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May 10, 2012
By Jim Moore
A fighter with no equal in combat, the F-22 Raptor fleet is now complete.
Lockheed Martin of Bethesda, Md., and the U.S. Air Force recently announced the delivery of the 195th and final F-22 to the U.S. Air Force, completing the fleet of the fifth-generation stealth fighter, winner of the 2006 Robert J. Collier Trophy. The National Aeronautic Association, in bestowing the prestigious award, made particular note of the Raptor’s prowess: Raptor pilots achieved an unheard of 80-to-1 kill ratio against “Red Air” opponents during a large-scale exercise, and scored 100 percent direct hits with air-to-ground weapons.
The Air Force F-22 Raptor. Photo courtesy Lockheed Martin.
More recently, the Raptor’s performance has been questioned in other ways, with major news networks investigating reports of oxygen system failures following a fatal crash, and several near-misses. Two pilots interviewed by CBS news claimed that their complaints about safety problems, specifically oxygen system malfunctions, prompted warnings, threats, and intimidation.
The Air Force has investigated at least 18 reported incidents of pilot hypoxia, and has implemented safety measures including equipping pilots with devices that measure blood oxygen levels, offering early warning of the onset of trouble.
The Air Force, in a statement to ABC news, noted that safety measures were not fully detailed in recent reports.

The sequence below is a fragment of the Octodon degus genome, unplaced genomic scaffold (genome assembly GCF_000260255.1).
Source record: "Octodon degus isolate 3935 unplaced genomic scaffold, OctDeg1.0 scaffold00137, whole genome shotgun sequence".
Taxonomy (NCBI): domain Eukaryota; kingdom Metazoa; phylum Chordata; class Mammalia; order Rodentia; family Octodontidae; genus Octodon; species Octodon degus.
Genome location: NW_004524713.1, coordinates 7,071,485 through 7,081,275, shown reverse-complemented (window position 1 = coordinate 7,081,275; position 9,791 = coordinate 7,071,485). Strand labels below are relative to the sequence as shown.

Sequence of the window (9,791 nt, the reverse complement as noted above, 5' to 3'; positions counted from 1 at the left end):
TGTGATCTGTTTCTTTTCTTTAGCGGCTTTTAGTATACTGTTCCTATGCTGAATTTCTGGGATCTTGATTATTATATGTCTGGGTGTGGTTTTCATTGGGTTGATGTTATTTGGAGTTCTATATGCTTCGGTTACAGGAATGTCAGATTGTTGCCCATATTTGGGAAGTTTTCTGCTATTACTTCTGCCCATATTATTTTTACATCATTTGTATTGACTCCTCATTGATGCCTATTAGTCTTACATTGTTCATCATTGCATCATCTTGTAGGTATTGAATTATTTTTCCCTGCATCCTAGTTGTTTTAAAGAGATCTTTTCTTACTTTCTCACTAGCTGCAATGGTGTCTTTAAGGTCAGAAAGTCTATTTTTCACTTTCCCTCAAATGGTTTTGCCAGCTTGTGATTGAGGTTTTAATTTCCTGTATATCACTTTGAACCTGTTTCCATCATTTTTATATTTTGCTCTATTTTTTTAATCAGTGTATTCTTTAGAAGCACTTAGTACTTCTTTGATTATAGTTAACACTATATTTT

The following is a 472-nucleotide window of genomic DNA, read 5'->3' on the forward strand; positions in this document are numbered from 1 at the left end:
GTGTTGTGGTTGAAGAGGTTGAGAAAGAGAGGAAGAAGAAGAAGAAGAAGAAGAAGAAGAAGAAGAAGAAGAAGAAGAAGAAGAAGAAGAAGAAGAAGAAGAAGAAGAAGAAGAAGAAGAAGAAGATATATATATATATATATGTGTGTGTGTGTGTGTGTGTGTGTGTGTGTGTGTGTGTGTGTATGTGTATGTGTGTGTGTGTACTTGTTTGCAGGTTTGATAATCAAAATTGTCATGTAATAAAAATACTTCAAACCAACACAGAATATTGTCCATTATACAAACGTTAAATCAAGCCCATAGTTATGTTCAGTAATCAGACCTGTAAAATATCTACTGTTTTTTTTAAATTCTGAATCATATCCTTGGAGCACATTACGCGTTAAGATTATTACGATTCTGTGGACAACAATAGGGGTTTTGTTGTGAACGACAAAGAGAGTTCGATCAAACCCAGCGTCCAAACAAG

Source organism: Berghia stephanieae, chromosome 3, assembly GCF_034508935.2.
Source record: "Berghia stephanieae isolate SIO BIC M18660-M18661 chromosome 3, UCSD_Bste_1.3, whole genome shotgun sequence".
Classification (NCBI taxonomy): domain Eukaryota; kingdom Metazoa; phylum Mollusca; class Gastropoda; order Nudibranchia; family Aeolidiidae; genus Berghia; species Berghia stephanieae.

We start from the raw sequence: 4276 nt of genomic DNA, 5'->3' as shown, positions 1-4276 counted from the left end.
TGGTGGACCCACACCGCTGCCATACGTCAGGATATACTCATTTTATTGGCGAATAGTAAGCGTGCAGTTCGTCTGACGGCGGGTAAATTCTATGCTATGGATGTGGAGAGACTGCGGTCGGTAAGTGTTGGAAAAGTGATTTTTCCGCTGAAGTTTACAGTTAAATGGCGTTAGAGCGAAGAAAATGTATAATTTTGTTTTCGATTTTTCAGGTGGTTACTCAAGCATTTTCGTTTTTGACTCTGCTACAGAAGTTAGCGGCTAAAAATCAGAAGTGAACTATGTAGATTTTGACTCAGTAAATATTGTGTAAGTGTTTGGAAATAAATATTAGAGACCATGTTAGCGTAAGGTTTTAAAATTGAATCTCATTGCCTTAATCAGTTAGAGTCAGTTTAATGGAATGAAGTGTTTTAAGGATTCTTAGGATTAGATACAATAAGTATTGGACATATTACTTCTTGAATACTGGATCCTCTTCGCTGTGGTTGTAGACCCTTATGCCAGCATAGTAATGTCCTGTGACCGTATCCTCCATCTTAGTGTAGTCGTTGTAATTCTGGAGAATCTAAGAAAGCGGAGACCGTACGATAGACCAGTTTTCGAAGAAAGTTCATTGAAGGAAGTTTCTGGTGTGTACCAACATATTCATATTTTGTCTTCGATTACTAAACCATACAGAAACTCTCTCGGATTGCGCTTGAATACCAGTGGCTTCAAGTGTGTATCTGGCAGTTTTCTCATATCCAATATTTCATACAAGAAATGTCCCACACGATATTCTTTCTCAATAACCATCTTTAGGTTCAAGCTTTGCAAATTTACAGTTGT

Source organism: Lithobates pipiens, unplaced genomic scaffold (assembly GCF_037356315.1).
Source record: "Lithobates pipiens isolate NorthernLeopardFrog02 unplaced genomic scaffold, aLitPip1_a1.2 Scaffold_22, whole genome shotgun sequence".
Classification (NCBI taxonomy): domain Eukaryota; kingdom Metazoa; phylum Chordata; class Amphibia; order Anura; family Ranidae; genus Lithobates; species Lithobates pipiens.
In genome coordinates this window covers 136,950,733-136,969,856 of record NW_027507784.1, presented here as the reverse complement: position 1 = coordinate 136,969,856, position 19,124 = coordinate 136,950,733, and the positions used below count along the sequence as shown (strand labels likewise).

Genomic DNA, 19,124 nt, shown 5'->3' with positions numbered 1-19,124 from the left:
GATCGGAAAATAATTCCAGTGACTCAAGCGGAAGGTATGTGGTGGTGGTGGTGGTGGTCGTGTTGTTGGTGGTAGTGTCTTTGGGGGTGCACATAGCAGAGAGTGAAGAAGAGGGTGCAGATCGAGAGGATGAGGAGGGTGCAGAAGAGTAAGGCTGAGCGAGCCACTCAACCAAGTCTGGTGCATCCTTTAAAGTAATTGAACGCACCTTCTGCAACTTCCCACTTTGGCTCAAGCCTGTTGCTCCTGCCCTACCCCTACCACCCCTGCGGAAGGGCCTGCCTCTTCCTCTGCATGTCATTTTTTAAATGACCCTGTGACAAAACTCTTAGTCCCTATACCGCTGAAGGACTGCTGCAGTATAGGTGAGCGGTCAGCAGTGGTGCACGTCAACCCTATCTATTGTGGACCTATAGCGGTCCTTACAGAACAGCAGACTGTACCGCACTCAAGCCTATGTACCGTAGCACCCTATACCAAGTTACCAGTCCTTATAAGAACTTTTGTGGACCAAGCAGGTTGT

“While the results of the Board's investigation did not identify specific engineering anomalies that explain the physiological symptoms that pilots have experienced, it did provide information to aircrews to aid them in recognizing, and responding to, flight-related physiological conditions,” the Air Force said. “Even without identifying specific engineering faults, the Air Force is pursuing reliable monitoring and backup system modifications to minimize aircrew risk.”
On May 3, the manufacturer and the Air Force focused their attention on the Raptor’s unmatched capabilities.
Robert Stevens, Lockheed Martin chairman and chief executive officer, said the Raptor has altered the strategic landscape forever.
"It is also fair to say that, along the way, the F-22 has had a fair number of challenges and a fair number of critics," Stevens said in an Air Force news release. "But let's not fail to take note today of the number of nations, who rank among either competitors or adversaries, who are frantically trying to replicate what you have done."
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